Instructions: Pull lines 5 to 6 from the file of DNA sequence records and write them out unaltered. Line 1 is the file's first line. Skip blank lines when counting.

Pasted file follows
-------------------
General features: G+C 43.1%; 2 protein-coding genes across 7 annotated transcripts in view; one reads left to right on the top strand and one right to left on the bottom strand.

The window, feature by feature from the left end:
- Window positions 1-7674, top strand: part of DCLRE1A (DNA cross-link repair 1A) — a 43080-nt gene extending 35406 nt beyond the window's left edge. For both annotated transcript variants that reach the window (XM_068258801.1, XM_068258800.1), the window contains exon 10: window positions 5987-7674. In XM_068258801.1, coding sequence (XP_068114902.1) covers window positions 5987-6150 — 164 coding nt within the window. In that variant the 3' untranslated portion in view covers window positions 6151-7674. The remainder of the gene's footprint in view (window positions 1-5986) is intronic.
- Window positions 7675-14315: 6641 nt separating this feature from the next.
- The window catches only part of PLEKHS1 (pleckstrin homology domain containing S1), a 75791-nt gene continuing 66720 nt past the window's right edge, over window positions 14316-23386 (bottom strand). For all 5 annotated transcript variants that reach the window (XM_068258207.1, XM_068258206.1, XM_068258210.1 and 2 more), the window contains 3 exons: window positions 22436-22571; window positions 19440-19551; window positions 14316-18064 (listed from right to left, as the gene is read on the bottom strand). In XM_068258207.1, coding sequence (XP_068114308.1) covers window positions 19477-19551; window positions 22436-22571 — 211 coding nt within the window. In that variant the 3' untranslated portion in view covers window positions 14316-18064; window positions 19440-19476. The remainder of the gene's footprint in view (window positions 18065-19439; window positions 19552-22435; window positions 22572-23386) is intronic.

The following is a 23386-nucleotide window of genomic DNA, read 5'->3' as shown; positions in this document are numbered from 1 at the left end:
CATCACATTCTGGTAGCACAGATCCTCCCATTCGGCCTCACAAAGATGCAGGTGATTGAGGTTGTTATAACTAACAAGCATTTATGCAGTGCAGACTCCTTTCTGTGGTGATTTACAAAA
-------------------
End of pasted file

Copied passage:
- The window catches only part of PLEKHS1 (pleckstrin homology domain containing S1), a 75791-nt gene continuing 66720 nt past the window's right edge, over window positions 14316-23386 (bottom strand). For all 5 annotated transcript variants that reach the window (XM_068258207.1, XM_068258206.1, XM_068258210.1 and 2 more), the window contains 3 exons: window positions 22436-22571; window positions 19440-19551; window positions 14316-18064 (listed from right to left, as the gene is read on the bottom strand). In XM_068258207.1, coding sequence (XP_068114308.1) covers window positions 19477-19551; window positions 22436-22571 — 211 coding nt within the window. In that variant the 3' untranslated portion in view covers window positions 14316-18064; window positions 19440-19476. The remainder of the gene's footprint in view (window positions 18065-19439; window positions 19552-22435; window positions 22572-23386) is intronic.

The following is a 23386-nucleotide window of genomic DNA, read 5'->3' as shown; positions in this document are numbered from 1 at the left end: